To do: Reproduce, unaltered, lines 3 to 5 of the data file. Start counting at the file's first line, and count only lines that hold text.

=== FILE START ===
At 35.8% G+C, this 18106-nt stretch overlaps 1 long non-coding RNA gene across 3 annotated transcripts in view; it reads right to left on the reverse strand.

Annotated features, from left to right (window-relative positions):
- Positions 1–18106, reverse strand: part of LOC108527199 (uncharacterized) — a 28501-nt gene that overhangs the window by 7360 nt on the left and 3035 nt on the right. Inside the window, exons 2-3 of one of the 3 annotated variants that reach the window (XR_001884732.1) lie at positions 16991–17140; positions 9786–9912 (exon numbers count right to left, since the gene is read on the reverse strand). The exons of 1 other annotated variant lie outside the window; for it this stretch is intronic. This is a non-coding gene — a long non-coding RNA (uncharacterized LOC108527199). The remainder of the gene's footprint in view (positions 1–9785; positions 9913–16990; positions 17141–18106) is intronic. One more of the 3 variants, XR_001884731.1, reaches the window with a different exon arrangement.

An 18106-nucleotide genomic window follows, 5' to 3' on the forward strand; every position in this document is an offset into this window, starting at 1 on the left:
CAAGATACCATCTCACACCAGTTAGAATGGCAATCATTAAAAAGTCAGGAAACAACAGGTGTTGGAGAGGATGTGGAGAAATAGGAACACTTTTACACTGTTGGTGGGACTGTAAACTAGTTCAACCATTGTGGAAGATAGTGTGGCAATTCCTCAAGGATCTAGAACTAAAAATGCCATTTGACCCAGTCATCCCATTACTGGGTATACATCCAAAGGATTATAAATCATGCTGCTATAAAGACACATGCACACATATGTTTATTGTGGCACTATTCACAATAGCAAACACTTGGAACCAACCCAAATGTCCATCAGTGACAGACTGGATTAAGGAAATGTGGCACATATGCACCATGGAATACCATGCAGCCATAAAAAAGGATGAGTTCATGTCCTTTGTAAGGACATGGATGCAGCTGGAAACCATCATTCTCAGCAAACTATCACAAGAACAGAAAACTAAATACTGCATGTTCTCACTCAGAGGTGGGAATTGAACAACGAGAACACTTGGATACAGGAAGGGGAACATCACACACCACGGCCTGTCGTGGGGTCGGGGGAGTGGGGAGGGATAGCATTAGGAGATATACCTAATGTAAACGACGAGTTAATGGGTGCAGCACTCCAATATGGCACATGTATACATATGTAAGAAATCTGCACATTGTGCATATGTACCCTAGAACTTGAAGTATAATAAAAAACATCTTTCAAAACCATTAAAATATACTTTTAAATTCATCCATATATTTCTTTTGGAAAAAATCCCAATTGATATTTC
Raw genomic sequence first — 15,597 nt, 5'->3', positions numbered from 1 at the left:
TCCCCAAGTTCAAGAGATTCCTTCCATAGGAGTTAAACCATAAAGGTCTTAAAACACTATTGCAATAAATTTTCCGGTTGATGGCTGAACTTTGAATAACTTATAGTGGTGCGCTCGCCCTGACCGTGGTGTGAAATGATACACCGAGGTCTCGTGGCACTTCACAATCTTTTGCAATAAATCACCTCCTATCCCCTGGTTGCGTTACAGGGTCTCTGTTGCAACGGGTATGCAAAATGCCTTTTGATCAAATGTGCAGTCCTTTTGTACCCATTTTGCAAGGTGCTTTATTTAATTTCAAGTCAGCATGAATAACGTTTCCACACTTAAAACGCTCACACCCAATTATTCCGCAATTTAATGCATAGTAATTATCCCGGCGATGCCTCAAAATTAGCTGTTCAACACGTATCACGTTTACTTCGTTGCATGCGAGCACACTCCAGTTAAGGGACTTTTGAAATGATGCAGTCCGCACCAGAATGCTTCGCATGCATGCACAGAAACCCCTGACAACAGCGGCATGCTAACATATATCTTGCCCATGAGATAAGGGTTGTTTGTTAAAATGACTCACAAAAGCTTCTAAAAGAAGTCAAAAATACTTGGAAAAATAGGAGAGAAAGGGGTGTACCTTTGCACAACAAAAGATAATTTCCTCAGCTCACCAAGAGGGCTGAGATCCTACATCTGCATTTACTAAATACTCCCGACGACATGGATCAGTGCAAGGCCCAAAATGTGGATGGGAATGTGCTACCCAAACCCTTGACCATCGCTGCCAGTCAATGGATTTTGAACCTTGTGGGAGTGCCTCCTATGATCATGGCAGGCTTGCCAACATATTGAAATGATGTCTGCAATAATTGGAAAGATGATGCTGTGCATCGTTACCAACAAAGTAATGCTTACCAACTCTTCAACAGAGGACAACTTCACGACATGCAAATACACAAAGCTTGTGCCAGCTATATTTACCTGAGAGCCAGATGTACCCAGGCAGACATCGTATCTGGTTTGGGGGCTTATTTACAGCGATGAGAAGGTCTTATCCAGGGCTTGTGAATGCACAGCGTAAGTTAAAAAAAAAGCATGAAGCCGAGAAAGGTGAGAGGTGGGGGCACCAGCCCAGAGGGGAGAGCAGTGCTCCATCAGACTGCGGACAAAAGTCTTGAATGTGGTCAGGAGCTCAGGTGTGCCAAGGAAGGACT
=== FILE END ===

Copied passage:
- Positions 1–18106, reverse strand: part of LOC108527199 (uncharacterized) — a 28501-nt gene that overhangs the window by 7360 nt on the left and 3035 nt on the right. Inside the window, exons 2-3 of one of the 3 annotated variants that reach the window (XR_001884732.1) lie at positions 16991–17140; positions 9786–9912 (exon numbers count right to left, since the gene is read on the reverse strand). The exons of 1 other annotated variant lie outside the window; for it this stretch is intronic. This is a non-coding gene — a long non-coding RNA (uncharacterized LOC108527199). The remainder of the gene's footprint in view (positions 1–9785; positions 9913–16990; positions 17141–18106) is intronic. One more of the 3 variants, XR_001884731.1, reaches the window with a different exon arrangement.

An 18106-nucleotide genomic window follows, 5' to 3' on the forward strand; every position in this document is an offset into this window, starting at 1 on the left:
CAAGATACCATCTCACACCAGTTAGAATGGCAATCATTAAAAAGTCAGGAAACAACAGGTGTTGGAGAGGATGTGGAGAAATAGGAACACTTTTACACTGTTGGTGGGACTGTAAACTAGTTCAACCATTGTGGAAGATAGTGTGGCAATTCCTCAAGGATCTAGAACTAAAAATGCCATTTGACCCAGTCATCCCATTACTGGGTATACATCCAAAGGATTATAAATCATGCTGCTATAAAGACACATGCACACATATGTTTATTGTGGCACTATTCACAATAGCAAACACTTGGAACCAACCCAAATGTCCATCAGTGACAGACTGGATTAAGGAAATGTGGCACATATGCACCATGGAATACCATGCAGCCATAAAAAAGGATGAGTTCATGTCCTTTGTAAGGACATGGATGCAGCTGGAAACCATCATTCTCAGCAAACTATCACAAGAACAGAAAACTAAATACTGCATGTTCTCACTCAGAGGTGGGAATTGAACAACGAGAACACTTGGATACAGGAAGGGGAACATCACACACCACGGCCTGTCGTGGGGTCGGGGGAGTGGGGAGGGATAGCATTAGGAGATATACCTAATGTAAACGACGAGTTAATGGGTGCAGCACTCCAATATGGCACATGTATACATATGTAAGAAATCTGCACATTGTGCATATGTACCCTAGAACTTGAAGTATAATAAAAAACATCTTTCAAAACCATTAAAATATACTTTTAAATTCATCCATATATTTCTTTTGGAAAAAATCCCAATTGATATTTC